For over ten years Erin and John have observed one another’s practices, each regarding the other’s creative pursuits with curiosity, occasional skepticism and continuous admiration. With Private Commute, they cross the borders of process and artifact that have defined their work up to this point.
PRIVATE COMMUTE was a Featured Exhibition for the CONTACT Photography Festival, 2012
More about P R I V A T E C O M M U T E
Private Commute was born in black ink, on a paper bag from 'Cheapies Records and Tapes', while we waited for the bus to Toronto, on a street corner in Hamilton. We had put our heads together to conceive of a collaboration. We wanted to draw on the invitational/participatory nature of Erin’s photography and performance work, as well as on John's formal, documentary-style photography. What would a project that really combined our contrasting practices look like?
We talked about our daily patterns and the people and places we regularly encountered. We decided to start here, from this position of examining our quotidian public routines. We began making lists of the people with whom we crossed paths on our traplines. In January, we each made a photographic diptych of our daily commutes in Toronto and Hamilton, respectively. We gave these two works to 20 people, whom we knew in public life, and asked the recipients, 10 in Toronto and 10 in Hamilton, to display the diptychs in their private homes - spaces we had never visited. Several weeks later, we returned to document our photographs in situ, in the contexts in which their new owners had lived with them, through a series of large-format photographs.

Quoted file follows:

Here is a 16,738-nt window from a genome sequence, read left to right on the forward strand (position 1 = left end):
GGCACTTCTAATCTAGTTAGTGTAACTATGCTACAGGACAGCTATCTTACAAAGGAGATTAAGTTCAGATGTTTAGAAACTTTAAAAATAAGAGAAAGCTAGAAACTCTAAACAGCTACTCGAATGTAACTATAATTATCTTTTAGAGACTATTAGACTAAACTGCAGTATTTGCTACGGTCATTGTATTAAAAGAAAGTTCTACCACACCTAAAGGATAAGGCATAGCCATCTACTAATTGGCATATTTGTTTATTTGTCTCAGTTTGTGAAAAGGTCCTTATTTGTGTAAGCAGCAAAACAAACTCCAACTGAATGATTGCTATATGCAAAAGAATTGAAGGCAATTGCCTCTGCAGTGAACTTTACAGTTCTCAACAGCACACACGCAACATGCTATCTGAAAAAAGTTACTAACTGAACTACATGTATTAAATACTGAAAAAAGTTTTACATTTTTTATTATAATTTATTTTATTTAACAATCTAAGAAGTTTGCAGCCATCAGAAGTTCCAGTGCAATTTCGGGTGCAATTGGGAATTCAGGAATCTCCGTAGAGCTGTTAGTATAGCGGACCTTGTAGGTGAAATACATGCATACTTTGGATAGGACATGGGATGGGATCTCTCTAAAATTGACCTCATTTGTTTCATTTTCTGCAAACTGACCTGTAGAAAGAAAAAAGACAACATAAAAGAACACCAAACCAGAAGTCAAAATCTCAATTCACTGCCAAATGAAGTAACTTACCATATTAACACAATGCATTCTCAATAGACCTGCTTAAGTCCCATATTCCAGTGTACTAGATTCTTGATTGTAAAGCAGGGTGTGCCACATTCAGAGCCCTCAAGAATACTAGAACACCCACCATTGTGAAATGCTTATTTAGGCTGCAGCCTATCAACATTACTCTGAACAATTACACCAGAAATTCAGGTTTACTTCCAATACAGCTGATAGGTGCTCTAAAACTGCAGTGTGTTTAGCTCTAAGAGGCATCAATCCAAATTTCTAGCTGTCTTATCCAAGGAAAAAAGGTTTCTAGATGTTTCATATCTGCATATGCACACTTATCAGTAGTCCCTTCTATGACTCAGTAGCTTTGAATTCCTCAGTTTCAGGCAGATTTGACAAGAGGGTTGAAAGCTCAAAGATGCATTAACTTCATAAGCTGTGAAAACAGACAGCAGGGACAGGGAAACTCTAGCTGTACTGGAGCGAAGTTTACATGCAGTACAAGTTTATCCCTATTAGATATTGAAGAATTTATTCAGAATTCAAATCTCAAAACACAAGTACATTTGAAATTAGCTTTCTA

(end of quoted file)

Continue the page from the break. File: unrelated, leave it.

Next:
An early idea was that this process would be a way of looking at how people live with art. We found, however, that as the project grew layers, this particular preoccupation drifted into the background. More important was that the acts of giving our works to people, and inviting them to participate were catalysts for simply seeing how people live and how they construct their visual environments. We became fascinated by how, deliberately or unconsciously, people present their ways of living to others: in particular, to a pair of artists, comprised of an acquaintance and a stranger, coming to document their homes.
Every aspect of Private Commute was made collaboratively, from outlining plans and processes, to discussion and debate concerning the minute details involved in framing each image (with both of us alternating turns under the focusing cloth, leading up to a single shot). The revelations of this project were myriad, but one of the greatest surprises was that perhaps our creative approaches and methods were not, as we suspected, diametrically opposed; we were more similar than we suspected. Erin was delighted to mark John’s moments of spontaneity, and John was impressed by Erin's secret fastidiousness. The collaborative process forced us to consider our artistic identities and question the stories we had told ourselves about the kind of artists we are; at the same time, the context for the project pushed us to examine our domestic identities and how we too construct our own personal spaces.
Ultimately, we made work that provides an intimate view into the private, domestic lives of a wide variety of people, all of whom live their day-to-day public lives in a physical and social geography that overlaps with our own. We find it interesting to consider whether this collection of people represents a true cross section of citizenry, or rather a kind of self-portrait, reflecting the lives we have constructed for ourselves in our respective cities.
With thanks and appreciation for the Hamilton and Toronto participants in Private Commute: Bev, Brady, Della, Jeremiah, Kathy, Larissa, Lisa, Michael, Mike, Milana, Monique, Noah, Orleana, Pat, Peter, Pots, Pouria, Rose and Tony.